The British Urethane Foam Contractors Association (BUFCA) is the national trade association in the UK and a central resource for the application of sprayed and injected polyurethane foam systems. The association comprises sprayed and injected polyurethane foam installers together with suppliers of sprayed and injected polyurethane systems and equipment.
The insulation value of polyurethane foam is amongst the best available as the foam seals all gaps and moulds itself to all contours. It has the ability to provide significant structural strength and it creates its own vapour control layer – essential in today’s highly insulated buildings.
BUFCA aims to ensure that its network of professional installers are skilled in the installation of polyurethane foam to uphold the highest standards of quality and service.
The association was founded in the 1980s and was registered as a limited company in March 1986. BUFCA was set up to promote the numerous benefits and applications of polyurethane foam. This can be used for insulation and stabilisation or strengthening of the building structure; to save energy and carbon; for draught proofing; sound proofing; condensation control; and to prevent air leakage.
Polyurethane foam is used in a variety of sectors including domestic, ‘hard-to-treat’ or difficult to treat properties, commercial, agricultural, industrial, and marine applications.
The application of closed cell polyurethane foams for building insulation has been around for over 30 years, but recently the availability of an open cell option has come onto the market.
A closed cell sprayed, or injected polyurethane foam material provides one of the highest insulation values commercially available. It also helps to achieve excellent structural stability for a building, adhering to the building substrate and setting quickly to form a rigid layer.
Open cell materials may be used for their enhanced sound attenuation properties. Open cell foam is also useful in situations which require more air and vapour into a building’s interior. They do not have the high insulation properties associated with the closed cell materials, nor the same fire performance, so they should never be left exposed.
BUFCA, the national trade association representing the polyurethane foam industry has a remit to:
• Act as the authoritative voice for the sprayed and injected polyurethane foam industry;
• Recommend BUFCA installers who aim to provide the highest quality installations; and
• Provide a consumer and technical advice service to prospective and past customers.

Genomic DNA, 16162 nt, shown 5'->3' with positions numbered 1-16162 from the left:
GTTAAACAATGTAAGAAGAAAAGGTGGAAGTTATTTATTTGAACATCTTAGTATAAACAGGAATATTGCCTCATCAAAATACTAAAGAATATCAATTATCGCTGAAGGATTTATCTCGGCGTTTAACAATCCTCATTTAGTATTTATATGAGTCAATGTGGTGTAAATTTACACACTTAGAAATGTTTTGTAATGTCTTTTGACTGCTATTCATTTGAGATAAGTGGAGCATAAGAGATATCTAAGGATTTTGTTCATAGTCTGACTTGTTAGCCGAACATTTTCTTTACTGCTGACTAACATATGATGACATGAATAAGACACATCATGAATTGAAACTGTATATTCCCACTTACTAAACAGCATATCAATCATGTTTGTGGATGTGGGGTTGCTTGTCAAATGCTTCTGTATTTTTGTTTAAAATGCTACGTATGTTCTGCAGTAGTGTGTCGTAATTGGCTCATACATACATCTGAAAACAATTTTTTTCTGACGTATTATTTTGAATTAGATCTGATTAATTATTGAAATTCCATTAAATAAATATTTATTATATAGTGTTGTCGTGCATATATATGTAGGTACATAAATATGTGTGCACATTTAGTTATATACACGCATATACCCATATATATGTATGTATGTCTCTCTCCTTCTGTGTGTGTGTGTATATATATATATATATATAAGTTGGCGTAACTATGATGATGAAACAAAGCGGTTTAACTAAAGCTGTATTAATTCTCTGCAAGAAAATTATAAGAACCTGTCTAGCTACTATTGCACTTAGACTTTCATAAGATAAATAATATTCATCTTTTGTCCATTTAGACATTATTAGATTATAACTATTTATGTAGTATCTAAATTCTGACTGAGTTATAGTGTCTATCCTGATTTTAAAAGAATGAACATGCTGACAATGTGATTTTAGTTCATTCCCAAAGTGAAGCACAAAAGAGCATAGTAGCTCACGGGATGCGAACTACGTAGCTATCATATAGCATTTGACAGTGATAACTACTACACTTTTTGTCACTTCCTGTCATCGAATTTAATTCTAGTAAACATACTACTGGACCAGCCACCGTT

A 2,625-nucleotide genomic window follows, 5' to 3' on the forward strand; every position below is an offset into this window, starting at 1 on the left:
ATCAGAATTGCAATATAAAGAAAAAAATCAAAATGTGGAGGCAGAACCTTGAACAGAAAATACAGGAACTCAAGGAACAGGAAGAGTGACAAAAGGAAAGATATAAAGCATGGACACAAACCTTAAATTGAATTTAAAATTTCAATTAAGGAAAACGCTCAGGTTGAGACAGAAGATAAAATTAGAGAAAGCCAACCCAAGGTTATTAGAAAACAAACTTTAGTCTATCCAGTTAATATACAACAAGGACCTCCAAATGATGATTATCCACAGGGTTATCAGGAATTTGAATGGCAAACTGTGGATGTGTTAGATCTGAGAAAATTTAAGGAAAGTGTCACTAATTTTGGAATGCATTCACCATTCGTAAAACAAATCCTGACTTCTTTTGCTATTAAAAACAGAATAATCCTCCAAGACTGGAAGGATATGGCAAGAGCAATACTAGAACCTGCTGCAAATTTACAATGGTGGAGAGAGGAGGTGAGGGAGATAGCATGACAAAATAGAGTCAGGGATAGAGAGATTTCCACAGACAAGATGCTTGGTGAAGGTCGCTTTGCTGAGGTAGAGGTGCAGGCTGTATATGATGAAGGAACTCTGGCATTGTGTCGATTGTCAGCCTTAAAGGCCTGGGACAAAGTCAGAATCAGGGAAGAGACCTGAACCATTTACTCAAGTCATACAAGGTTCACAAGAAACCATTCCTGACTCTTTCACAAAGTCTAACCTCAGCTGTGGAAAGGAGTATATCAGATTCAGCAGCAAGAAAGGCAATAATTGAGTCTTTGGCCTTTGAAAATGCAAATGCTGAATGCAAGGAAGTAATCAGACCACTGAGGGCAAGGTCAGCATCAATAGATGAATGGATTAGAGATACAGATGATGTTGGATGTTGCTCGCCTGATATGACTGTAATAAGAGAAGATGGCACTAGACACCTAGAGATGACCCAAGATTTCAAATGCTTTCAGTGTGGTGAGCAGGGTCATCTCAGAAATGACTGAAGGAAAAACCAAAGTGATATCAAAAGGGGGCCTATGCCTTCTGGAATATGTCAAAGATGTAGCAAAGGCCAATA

Membership of BUFCA is open to professional companies operating in the sprayed or injected polyurethane foam industry. There are four membership categories:
Full members – companies in the following categories which generally have lengthy industry experience.
• Material suppliers
• Equipment suppliers
• Associate members – these are companies which are regarded as professional, but are still working towards meeting the association’s criteria. These can be either installers or equipment suppliers.
The BUFCA Committee oversees the direction of the association. Committee representatives consist of installers and material or equipment suppliers from within the membership. As of March 2016 representatives from the following companies hold a seat on the Committee with the Chairmanship held by a polyurethane foam consultant.
BASF Plc, Dreamroof Ltd, Eco Insulate Ltd, Edu-Chem Ltd, Glas-Craft (UK) Ltd, Isothane Ltd, Kershaw Contracting Services Ltd, Modern Plan Insulation Ltd.
Promoting Professional Standards / Code of Professional Practice
Installers are required to abide by the Association’s Code of Professional Practice which aims to further good technical and professional conduct and promotes sound relationships between members and their customers. A survey is carried out before installation to check that the building fabric is sound, with any necessary rectification works carried out prior to the installation of polyurethane foam.
BUFCA installers may display the BUFCA logo as a mark of their professionalism.
Open cell versus closed cell polyurethane foam: is there a difference?